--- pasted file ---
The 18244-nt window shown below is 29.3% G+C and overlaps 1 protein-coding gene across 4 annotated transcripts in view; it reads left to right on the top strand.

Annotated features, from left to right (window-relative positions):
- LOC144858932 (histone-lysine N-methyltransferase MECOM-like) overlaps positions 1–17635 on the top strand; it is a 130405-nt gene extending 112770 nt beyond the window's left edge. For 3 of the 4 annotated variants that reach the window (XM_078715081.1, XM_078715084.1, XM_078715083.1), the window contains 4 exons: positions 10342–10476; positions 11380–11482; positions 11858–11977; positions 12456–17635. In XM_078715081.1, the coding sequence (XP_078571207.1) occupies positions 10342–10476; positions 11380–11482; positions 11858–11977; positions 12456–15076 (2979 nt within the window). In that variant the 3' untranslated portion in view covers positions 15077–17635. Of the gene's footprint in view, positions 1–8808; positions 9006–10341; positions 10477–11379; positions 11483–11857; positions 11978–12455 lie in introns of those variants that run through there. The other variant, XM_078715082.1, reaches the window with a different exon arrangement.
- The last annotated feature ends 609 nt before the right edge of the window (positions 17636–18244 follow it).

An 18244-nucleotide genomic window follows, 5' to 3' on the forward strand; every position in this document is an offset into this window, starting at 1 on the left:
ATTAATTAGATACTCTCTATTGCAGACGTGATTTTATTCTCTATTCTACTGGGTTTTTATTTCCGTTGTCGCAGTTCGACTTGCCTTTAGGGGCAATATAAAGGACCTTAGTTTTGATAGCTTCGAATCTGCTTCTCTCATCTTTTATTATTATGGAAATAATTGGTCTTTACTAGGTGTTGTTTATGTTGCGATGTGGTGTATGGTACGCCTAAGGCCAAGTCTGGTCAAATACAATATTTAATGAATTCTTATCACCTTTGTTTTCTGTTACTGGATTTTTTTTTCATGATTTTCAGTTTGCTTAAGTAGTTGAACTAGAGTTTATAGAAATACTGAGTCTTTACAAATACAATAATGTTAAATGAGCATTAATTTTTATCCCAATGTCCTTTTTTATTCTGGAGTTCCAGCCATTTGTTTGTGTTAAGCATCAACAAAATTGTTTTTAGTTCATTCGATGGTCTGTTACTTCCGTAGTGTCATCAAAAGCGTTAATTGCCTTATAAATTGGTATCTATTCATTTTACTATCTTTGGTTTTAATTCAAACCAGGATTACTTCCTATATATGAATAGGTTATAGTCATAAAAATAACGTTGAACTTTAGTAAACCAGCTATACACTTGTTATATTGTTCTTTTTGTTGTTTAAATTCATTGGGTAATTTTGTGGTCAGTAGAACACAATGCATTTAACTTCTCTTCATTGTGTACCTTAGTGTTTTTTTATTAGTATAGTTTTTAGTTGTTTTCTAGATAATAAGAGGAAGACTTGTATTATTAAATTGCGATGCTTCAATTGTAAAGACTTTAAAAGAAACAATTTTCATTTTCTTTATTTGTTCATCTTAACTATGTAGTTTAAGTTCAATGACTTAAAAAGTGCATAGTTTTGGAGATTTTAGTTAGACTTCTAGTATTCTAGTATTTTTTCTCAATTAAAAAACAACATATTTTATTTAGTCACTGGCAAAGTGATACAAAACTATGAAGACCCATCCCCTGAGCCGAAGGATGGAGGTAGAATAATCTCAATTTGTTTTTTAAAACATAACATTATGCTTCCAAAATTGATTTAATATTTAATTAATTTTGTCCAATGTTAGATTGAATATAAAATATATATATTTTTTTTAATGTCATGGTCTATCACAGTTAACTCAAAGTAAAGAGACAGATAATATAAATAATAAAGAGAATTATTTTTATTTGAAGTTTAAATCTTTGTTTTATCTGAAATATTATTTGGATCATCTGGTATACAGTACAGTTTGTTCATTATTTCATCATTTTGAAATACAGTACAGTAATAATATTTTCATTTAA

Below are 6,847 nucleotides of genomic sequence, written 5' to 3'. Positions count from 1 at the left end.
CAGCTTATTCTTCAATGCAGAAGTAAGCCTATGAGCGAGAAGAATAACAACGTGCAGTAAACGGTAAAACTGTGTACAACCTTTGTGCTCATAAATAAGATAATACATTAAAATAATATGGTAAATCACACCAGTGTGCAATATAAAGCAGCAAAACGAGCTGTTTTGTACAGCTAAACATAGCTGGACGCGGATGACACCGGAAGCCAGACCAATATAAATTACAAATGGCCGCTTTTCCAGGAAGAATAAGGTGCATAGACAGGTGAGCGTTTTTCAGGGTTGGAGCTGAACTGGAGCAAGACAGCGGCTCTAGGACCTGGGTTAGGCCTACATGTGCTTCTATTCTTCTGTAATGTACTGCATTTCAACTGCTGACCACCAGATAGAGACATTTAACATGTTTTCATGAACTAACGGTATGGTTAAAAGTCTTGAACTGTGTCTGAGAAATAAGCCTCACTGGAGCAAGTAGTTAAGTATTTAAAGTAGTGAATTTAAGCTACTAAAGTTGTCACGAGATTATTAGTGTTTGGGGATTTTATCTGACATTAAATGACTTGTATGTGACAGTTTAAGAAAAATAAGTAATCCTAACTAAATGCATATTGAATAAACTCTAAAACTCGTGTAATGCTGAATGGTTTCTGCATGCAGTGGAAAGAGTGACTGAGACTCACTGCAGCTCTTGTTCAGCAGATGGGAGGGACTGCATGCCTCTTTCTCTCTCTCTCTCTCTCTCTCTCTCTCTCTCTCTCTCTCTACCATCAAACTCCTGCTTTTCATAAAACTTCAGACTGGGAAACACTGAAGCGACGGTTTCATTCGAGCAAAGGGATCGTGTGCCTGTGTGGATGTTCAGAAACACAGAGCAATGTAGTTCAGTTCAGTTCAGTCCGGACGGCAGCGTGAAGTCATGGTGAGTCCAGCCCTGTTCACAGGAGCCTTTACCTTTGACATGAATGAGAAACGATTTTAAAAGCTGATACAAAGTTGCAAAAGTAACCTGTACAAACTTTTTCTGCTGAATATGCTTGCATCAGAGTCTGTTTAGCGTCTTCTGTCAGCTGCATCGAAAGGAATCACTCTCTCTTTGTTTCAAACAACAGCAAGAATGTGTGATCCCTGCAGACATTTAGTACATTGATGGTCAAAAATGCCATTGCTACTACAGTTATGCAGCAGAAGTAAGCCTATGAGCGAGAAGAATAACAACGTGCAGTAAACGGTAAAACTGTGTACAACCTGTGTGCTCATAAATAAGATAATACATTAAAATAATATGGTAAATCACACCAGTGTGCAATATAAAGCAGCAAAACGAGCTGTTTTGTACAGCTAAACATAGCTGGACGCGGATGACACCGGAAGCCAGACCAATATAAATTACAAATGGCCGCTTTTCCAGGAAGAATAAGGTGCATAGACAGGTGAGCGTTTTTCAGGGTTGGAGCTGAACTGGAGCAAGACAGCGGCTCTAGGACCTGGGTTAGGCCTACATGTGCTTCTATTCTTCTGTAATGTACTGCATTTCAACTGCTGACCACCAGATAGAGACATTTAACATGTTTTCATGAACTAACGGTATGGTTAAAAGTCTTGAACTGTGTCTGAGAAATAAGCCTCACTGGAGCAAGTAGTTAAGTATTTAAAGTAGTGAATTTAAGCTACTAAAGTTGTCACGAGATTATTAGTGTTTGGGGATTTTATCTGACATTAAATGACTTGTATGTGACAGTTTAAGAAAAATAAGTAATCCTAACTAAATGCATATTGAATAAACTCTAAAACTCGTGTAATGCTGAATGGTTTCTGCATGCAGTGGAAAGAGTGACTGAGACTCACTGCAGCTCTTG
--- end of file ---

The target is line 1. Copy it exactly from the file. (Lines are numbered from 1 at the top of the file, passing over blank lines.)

The 18244-nt window shown below is 29.3% G+C and overlaps 1 protein-coding gene across 4 annotated transcripts in view; it reads left to right on the top strand.